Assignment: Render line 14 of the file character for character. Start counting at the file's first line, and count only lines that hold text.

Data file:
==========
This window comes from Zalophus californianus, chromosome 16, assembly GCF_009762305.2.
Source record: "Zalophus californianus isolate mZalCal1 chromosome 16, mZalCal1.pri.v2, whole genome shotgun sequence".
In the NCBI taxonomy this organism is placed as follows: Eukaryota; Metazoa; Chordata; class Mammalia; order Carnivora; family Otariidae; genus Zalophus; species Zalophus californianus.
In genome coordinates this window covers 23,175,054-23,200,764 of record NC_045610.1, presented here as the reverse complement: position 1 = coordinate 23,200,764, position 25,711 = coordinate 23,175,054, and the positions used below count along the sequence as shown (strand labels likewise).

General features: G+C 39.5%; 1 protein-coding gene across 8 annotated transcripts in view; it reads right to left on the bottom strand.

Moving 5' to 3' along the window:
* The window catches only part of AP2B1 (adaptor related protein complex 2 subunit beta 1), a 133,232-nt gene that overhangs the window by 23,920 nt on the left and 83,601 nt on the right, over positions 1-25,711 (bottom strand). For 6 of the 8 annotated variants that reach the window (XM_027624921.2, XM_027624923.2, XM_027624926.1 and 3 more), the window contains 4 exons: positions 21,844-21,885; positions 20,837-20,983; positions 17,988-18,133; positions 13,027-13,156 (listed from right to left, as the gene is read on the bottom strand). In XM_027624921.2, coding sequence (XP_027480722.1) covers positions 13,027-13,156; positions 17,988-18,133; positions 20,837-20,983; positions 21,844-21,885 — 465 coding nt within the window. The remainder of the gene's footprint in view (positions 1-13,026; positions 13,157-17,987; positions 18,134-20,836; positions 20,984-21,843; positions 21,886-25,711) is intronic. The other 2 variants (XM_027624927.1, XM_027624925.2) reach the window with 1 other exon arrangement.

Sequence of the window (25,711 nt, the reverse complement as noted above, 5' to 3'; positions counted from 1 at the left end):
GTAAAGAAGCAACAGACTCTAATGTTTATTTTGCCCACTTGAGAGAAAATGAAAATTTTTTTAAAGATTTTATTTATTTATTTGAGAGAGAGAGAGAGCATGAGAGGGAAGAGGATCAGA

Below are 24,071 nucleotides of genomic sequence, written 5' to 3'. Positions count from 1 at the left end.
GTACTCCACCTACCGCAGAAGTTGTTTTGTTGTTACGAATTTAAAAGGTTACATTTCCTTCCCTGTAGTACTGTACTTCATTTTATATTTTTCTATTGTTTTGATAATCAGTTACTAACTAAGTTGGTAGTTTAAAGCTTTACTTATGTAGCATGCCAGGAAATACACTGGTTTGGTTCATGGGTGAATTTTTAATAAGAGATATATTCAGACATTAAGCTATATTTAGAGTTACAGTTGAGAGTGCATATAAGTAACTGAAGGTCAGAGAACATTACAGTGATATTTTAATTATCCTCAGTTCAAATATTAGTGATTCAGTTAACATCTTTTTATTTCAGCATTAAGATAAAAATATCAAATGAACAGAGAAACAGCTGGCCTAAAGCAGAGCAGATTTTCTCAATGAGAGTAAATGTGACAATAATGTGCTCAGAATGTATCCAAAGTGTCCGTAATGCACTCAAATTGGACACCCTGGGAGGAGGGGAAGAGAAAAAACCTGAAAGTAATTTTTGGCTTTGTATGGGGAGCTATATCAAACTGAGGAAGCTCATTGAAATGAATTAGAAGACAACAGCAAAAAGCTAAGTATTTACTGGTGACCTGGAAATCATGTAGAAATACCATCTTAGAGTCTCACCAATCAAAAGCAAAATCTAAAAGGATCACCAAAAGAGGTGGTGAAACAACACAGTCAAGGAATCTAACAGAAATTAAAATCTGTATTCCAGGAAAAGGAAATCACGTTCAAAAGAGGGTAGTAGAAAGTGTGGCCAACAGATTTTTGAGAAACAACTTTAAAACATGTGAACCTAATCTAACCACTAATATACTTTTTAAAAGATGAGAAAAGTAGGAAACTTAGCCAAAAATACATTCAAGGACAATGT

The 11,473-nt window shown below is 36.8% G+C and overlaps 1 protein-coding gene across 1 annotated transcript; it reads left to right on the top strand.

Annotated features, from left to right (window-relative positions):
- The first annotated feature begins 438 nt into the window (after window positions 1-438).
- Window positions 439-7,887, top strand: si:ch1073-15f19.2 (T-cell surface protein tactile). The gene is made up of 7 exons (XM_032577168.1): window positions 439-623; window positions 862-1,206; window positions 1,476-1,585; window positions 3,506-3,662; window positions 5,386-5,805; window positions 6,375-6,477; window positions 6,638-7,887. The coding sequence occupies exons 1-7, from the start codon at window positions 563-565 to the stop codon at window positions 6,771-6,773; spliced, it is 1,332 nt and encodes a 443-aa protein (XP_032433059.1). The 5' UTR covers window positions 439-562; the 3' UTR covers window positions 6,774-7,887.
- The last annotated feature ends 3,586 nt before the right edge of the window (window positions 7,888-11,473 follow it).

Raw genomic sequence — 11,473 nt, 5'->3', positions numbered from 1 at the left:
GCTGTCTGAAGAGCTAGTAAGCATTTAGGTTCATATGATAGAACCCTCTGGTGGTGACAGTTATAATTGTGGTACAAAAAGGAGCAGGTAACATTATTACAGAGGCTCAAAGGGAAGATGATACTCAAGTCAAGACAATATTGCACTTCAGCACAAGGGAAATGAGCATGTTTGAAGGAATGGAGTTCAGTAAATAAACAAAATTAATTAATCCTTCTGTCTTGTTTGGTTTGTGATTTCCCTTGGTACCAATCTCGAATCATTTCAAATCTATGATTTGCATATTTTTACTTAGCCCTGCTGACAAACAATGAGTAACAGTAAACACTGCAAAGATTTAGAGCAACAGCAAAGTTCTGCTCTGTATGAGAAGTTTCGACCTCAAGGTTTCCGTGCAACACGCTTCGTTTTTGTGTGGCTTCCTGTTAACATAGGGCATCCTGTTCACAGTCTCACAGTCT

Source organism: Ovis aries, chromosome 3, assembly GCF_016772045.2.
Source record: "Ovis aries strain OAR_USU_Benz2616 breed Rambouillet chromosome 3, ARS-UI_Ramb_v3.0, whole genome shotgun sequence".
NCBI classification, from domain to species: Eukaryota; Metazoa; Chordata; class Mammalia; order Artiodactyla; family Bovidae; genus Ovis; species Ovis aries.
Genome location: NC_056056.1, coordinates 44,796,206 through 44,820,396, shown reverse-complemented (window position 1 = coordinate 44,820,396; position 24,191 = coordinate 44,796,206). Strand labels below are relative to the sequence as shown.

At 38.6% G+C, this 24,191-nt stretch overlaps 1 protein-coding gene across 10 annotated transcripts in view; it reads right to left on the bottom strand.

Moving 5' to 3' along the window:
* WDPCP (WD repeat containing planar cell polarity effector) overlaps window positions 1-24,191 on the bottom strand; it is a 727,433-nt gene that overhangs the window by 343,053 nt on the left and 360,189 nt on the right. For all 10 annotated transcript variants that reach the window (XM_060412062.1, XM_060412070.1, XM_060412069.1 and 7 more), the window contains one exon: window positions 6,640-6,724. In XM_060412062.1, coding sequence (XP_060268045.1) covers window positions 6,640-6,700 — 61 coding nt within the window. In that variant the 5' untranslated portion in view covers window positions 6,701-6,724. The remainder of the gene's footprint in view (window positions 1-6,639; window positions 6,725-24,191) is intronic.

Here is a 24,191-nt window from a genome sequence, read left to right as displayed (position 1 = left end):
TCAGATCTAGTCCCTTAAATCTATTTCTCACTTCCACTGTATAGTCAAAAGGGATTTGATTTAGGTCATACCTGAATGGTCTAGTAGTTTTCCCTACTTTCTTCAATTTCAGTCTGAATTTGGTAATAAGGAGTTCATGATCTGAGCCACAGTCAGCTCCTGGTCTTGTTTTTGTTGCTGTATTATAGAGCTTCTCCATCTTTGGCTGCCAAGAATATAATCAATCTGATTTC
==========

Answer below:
- The first annotated feature begins 438 nt into the window (after window positions 1-438).